Surface characteristics, such as the gloss level or porosity of the substrate, also play an important role. When you view a particular color printed on two substrates of the same color but with different gloss levels, you perceive the two prints differently. Color printed on a high-gloss substrate usually appears brighter or sharper. The same color printed on a textured or porous surface appears duller.
Basically, the two textures reflect differing amounts of light back to your eyes. When light strikes the smoother, glossier substrate, most of the light is reflected at the same angle and, consequently, more reaches your eyes. A textured, porous surface, on the other hand, causes the light to reflect at a variety of angles, essentially scattering it and allowing less to reach your eyes.
The lesson to learn from this is that the more closely you can match the original color master to the substrate you’ll be printing, the better off you’ll be. For example, when a specified color is taken from the pages of a PMS book, it is a color that has been printed on either a coated or uncoated white paper substrate. This presents a problem if your print involves a matte black plastic substrate.
Your ink formulator may match the color master when pad printing on a glossy white paper or plastic, but the ink formulation doesn’t match the color master after it is printed on the black substrate (Figure 2). If you have a variety of substrate colors onto which a certain color must be matched, you may need more than one ink formulation for that color in order to achieve an acceptable match on all the materials.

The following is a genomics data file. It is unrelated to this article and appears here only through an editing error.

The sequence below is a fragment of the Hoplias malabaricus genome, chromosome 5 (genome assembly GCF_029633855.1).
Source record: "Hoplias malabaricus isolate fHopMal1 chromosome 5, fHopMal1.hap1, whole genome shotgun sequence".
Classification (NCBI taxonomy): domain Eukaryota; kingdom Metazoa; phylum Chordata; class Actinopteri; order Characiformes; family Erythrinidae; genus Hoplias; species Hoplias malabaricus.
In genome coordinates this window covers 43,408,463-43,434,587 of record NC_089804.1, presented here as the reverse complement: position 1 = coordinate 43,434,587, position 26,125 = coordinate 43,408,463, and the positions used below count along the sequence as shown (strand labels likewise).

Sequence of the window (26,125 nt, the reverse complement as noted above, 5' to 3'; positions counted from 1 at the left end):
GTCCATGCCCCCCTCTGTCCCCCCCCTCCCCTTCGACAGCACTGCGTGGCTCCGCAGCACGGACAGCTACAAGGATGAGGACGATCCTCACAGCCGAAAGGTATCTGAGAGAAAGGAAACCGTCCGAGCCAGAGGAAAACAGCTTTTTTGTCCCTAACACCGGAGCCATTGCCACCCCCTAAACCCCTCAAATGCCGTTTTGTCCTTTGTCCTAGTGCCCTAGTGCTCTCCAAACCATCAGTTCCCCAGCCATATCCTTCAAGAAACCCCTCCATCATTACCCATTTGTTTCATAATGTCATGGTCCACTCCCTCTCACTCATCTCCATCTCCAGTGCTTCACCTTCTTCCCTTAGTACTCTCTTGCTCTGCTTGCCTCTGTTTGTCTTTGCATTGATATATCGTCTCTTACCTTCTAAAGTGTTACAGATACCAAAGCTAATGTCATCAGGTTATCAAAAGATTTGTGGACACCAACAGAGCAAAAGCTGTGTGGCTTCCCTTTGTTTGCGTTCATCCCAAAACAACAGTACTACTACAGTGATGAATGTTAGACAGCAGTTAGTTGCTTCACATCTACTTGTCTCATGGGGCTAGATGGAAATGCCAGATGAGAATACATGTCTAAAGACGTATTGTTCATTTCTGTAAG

In certain applications, you may not obtain an acceptable match without first printing an underbase layer or two of white ink. For example, fluorescent colors cannot be adjusted to print over anything but white without losing their fluorescent characteristics. The same holds true for process colors. In both cases, the inks are transparent and need to be printed over a white substrate or a white base.
Number of print passes As previously mentioned, when you “see” a pad-printed color, you are usually seeing the color of the substrate as well. So to reduce the influence of the substrate color on perceived image color, the printed ink layer should be as opaque as possible.
In pad printing, the thickness of the printed ink-film after drying is approximately 20% of the cliche’s etch depth. If your etch depth is a typical 0.001 in., your dried ink film for a single pass has a thickness between 0.0002-0.00025 in. This is very thin when compared to screen printing or painting. And because it is so thin, the ink layer is often not opaque enough to “hide” or minimize the effects of substrate color.